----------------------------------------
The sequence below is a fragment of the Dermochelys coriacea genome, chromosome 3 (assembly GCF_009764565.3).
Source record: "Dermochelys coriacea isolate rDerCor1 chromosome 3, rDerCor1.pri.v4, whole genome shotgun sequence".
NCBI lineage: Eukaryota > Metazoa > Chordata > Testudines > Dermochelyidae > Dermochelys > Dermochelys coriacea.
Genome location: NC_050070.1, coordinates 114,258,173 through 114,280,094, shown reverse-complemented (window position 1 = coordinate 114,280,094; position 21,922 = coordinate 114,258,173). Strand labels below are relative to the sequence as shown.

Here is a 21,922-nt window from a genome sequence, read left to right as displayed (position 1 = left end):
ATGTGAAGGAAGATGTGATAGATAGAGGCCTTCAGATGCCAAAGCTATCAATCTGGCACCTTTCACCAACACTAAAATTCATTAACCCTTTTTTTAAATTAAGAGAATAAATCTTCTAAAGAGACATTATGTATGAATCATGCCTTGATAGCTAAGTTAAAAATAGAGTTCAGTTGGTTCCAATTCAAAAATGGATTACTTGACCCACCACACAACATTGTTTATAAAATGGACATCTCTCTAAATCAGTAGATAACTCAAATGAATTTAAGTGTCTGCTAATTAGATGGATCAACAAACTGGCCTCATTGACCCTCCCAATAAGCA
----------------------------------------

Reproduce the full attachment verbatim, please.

The sequence below is a fragment of the Dermochelys coriacea genome, chromosome 3 (assembly GCF_009764565.3).
Source record: "Dermochelys coriacea isolate rDerCor1 chromosome 3, rDerCor1.pri.v4, whole genome shotgun sequence".
NCBI lineage: Eukaryota > Metazoa > Chordata > Testudines > Dermochelyidae > Dermochelys > Dermochelys coriacea.
Genome location: NC_050070.1, coordinates 114,258,173 through 114,280,094, shown reverse-complemented (window position 1 = coordinate 114,280,094; position 21,922 = coordinate 114,258,173). Strand labels below are relative to the sequence as shown.

Here is a 21,922-nt window from a genome sequence, read left to right as displayed (position 1 = left end):
ATGTGAAGGAAGATGTGATAGATAGAGGCCTTCAGATGCCAAAGCTATCAATCTGGCACCTTTCACCAACACTAAAATTCATTAACCCTTTTTTTAAATTAAGAGAATAAATCTTCTAAAGAGACATTATGTATGAATCATGCCTTGATAGCTAAGTTAAAAATAGAGTTCAGTTGGTTCCAATTCAAAAATGGATTACTTGACCCACCACACAACATTGTTTATAAAATGGACATCTCTCTAAATCAGTAGATAACTCAAATGAATTTAAGTGTCTGCTAATTAGATGGATCAACAAACTGGCCTCATTGACCCTCCCAATAAGCA